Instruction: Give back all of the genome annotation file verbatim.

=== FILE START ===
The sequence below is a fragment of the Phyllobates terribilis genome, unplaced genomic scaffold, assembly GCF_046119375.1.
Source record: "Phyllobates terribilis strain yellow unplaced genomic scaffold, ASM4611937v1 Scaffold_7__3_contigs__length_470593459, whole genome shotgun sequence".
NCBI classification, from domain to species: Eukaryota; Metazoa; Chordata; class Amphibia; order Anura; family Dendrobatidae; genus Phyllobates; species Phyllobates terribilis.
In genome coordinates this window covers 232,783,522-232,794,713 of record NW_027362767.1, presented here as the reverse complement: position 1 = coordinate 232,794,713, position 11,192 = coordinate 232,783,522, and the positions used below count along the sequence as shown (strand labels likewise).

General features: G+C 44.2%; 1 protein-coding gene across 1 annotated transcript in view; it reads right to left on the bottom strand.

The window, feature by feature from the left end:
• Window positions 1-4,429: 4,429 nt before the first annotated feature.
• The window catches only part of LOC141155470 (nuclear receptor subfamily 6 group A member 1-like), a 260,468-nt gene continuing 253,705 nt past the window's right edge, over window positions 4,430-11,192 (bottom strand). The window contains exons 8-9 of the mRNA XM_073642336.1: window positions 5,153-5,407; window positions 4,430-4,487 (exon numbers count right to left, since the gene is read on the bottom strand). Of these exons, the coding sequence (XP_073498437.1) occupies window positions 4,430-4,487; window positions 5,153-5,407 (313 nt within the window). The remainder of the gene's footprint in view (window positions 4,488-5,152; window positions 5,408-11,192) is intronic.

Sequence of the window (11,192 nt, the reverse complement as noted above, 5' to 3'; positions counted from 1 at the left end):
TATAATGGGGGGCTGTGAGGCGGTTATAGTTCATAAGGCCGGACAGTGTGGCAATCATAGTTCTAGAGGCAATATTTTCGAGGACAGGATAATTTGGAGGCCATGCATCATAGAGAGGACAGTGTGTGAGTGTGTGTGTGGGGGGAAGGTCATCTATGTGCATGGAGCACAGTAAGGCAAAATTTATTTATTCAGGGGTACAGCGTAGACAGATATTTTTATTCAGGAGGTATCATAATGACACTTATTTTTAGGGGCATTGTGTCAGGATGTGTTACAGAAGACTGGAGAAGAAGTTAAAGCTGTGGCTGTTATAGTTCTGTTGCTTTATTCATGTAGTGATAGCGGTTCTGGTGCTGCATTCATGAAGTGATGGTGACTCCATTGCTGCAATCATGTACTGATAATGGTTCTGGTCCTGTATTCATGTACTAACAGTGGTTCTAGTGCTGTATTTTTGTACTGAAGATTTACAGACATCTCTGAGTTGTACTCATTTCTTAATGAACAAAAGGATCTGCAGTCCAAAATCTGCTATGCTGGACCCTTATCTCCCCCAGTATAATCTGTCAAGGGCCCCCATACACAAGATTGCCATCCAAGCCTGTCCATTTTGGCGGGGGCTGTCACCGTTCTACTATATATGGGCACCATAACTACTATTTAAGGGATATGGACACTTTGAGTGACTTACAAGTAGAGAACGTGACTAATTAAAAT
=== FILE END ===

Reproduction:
The sequence below is a fragment of the Phyllobates terribilis genome, unplaced genomic scaffold, assembly GCF_046119375.1.
Source record: "Phyllobates terribilis strain yellow unplaced genomic scaffold, ASM4611937v1 Scaffold_7__3_contigs__length_470593459, whole genome shotgun sequence".
NCBI classification, from domain to species: Eukaryota; Metazoa; Chordata; class Amphibia; order Anura; family Dendrobatidae; genus Phyllobates; species Phyllobates terribilis.
In genome coordinates this window covers 232,783,522-232,794,713 of record NW_027362767.1, presented here as the reverse complement: position 1 = coordinate 232,794,713, position 11,192 = coordinate 232,783,522, and the positions used below count along the sequence as shown (strand labels likewise).

General features: G+C 44.2%; 1 protein-coding gene across 1 annotated transcript in view; it reads right to left on the bottom strand.

The window, feature by feature from the left end:
• Window positions 1-4,429: 4,429 nt before the first annotated feature.
• The window catches only part of LOC141155470 (nuclear receptor subfamily 6 group A member 1-like), a 260,468-nt gene continuing 253,705 nt past the window's right edge, over window positions 4,430-11,192 (bottom strand). The window contains exons 8-9 of the mRNA XM_073642336.1: window positions 5,153-5,407; window positions 4,430-4,487 (exon numbers count right to left, since the gene is read on the bottom strand). Of these exons, the coding sequence (XP_073498437.1) occupies window positions 4,430-4,487; window positions 5,153-5,407 (313 nt within the window). The remainder of the gene's footprint in view (window positions 4,488-5,152; window positions 5,408-11,192) is intronic.

Sequence of the window (11,192 nt, the reverse complement as noted above, 5' to 3'; positions counted from 1 at the left end):
TATAATGGGGGGCTGTGAGGCGGTTATAGTTCATAAGGCCGGACAGTGTGGCAATCATAGTTCTAGAGGCAATATTTTCGAGGACAGGATAATTTGGAGGCCATGCATCATAGAGAGGACAGTGTGTGAGTGTGTGTGTGGGGGGAAGGTCATCTATGTGCATGGAGCACAGTAAGGCAAAATTTATTTATTCAGGGGTACAGCGTAGACAGATATTTTTATTCAGGAGGTATCATAATGACACTTATTTTTAGGGGCATTGTGTCAGGATGTGTTACAGAAGACTGGAGAAGAAGTTAAAGCTGTGGCTGTTATAGTTCTGTTGCTTTATTCATGTAGTGATAGCGGTTCTGGTGCTGCATTCATGAAGTGATGGTGACTCCATTGCTGCAATCATGTACTGATAATGGTTCTGGTCCTGTATTCATGTACTAACAGTGGTTCTAGTGCTGTATTTTTGTACTGAAGATTTACAGACATCTCTGAGTTGTACTCATTTCTTAATGAACAAAAGGATCTGCAGTCCAAAATCTGCTATGCTGGACCCTTATCTCCCCCAGTATAATCTGTCAAGGGCCCCCATACACAAGATTGCCATCCAAGCCTGTCCATTTTGGCGGGGGCTGTCACCGTTCTACTATATATGGGCACCATAACTACTATTTAAGGGATATGGACACTTTGAGTGACTTACAAGTAGAGAACGTGACTAATTAAAAT